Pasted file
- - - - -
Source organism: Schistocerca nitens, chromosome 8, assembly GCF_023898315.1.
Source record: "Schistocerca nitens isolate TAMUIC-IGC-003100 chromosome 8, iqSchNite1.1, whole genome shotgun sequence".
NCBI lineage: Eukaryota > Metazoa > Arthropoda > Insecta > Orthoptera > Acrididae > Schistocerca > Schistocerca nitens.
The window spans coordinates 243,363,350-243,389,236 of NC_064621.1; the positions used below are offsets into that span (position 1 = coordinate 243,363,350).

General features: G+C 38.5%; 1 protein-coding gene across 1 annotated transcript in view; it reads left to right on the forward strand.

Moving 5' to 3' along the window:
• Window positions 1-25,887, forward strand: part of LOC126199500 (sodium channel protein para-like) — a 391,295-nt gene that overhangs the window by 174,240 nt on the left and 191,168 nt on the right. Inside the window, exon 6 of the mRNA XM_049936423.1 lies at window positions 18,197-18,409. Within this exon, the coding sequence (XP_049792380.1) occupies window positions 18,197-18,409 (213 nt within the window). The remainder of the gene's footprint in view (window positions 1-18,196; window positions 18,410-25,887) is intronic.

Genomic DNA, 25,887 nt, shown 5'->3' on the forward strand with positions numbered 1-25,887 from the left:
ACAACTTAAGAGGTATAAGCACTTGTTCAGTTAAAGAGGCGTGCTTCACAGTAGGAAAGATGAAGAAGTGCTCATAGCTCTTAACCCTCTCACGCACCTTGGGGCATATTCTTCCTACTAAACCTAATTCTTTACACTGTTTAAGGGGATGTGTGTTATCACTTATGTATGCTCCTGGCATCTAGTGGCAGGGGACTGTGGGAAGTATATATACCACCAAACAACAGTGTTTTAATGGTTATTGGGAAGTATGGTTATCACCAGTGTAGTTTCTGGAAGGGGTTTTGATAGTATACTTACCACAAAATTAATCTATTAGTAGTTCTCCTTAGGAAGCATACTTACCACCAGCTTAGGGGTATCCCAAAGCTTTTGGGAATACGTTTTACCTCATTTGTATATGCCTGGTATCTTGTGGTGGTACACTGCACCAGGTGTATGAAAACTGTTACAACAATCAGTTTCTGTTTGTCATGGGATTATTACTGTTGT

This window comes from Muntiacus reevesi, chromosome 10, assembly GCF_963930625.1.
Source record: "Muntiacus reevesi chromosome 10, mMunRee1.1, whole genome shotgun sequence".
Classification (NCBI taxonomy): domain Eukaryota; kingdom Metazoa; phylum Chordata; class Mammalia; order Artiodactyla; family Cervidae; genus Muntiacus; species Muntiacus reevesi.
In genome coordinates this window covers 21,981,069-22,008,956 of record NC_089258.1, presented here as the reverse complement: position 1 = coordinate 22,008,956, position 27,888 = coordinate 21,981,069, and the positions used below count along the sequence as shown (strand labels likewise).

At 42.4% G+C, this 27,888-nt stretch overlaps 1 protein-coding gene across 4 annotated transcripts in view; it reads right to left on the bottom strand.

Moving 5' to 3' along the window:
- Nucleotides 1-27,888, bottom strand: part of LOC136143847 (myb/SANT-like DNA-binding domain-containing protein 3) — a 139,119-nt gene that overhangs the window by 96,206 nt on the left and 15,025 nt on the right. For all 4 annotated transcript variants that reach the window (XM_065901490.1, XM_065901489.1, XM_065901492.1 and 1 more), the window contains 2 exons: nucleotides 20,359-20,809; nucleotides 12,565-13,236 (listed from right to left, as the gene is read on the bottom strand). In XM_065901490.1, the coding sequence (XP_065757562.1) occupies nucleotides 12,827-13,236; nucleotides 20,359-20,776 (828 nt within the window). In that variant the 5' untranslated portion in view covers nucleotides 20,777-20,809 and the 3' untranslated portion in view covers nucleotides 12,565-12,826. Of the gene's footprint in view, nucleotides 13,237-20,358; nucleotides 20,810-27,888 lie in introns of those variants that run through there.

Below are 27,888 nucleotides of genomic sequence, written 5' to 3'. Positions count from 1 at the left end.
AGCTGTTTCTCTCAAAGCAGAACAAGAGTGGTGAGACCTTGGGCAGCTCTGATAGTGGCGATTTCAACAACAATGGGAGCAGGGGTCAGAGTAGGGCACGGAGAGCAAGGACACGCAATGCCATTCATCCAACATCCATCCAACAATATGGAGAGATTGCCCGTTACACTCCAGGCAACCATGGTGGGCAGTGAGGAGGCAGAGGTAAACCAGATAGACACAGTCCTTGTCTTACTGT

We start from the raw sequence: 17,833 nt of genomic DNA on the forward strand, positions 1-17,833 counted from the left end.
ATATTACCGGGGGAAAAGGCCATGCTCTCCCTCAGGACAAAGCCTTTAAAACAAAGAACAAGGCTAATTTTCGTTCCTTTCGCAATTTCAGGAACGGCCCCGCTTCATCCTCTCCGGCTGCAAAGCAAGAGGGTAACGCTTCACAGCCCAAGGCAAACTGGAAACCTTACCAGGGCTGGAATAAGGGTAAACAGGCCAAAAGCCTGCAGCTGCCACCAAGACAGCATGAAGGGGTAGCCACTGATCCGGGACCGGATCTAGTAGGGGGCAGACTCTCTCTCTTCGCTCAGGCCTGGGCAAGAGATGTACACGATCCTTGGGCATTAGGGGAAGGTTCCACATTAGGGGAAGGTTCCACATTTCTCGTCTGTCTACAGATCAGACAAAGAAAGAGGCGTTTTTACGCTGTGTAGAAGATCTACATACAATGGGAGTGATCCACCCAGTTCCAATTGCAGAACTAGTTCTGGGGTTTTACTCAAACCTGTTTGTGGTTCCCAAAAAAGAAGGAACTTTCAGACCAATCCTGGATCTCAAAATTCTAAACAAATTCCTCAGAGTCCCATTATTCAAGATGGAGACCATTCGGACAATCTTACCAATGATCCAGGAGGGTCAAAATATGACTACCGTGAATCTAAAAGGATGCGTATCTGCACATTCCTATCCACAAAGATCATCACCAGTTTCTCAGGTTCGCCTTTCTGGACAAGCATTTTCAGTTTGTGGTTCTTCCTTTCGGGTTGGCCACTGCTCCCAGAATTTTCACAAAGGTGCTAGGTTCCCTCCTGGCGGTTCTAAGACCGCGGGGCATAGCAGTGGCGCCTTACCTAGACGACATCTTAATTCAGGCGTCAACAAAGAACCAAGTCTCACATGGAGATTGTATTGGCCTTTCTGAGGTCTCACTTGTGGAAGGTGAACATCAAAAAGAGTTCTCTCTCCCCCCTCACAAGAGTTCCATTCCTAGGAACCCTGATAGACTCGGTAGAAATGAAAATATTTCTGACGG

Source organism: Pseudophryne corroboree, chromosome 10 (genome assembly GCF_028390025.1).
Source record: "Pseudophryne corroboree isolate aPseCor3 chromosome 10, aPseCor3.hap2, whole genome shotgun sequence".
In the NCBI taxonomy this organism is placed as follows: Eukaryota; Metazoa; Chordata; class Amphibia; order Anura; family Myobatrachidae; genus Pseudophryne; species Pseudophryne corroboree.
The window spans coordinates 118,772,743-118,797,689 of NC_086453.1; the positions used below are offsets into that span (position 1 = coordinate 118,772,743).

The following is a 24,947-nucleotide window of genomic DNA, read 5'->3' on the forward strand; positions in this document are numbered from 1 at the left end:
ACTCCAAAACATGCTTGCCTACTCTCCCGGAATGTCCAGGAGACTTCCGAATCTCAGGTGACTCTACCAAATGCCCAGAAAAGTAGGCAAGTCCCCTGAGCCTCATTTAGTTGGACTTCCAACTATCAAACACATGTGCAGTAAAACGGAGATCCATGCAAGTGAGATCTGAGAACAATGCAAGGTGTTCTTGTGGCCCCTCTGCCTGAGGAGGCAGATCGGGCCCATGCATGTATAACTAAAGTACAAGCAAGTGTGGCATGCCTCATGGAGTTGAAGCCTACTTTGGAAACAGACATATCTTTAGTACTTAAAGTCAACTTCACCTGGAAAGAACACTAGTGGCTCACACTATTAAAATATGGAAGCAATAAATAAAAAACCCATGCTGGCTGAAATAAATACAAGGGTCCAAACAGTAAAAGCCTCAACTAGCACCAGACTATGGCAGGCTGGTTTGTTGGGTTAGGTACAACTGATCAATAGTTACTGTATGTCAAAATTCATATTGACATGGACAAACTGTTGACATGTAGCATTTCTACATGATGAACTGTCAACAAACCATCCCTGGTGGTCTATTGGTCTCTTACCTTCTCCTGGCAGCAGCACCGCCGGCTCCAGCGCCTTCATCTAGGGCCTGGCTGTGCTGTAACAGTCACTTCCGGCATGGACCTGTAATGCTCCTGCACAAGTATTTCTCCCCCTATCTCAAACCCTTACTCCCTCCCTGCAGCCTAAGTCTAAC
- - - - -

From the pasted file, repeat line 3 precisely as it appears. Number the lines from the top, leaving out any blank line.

NCBI lineage: Eukaryota > Metazoa > Arthropoda > Insecta > Orthoptera > Acrididae > Schistocerca > Schistocerca nitens.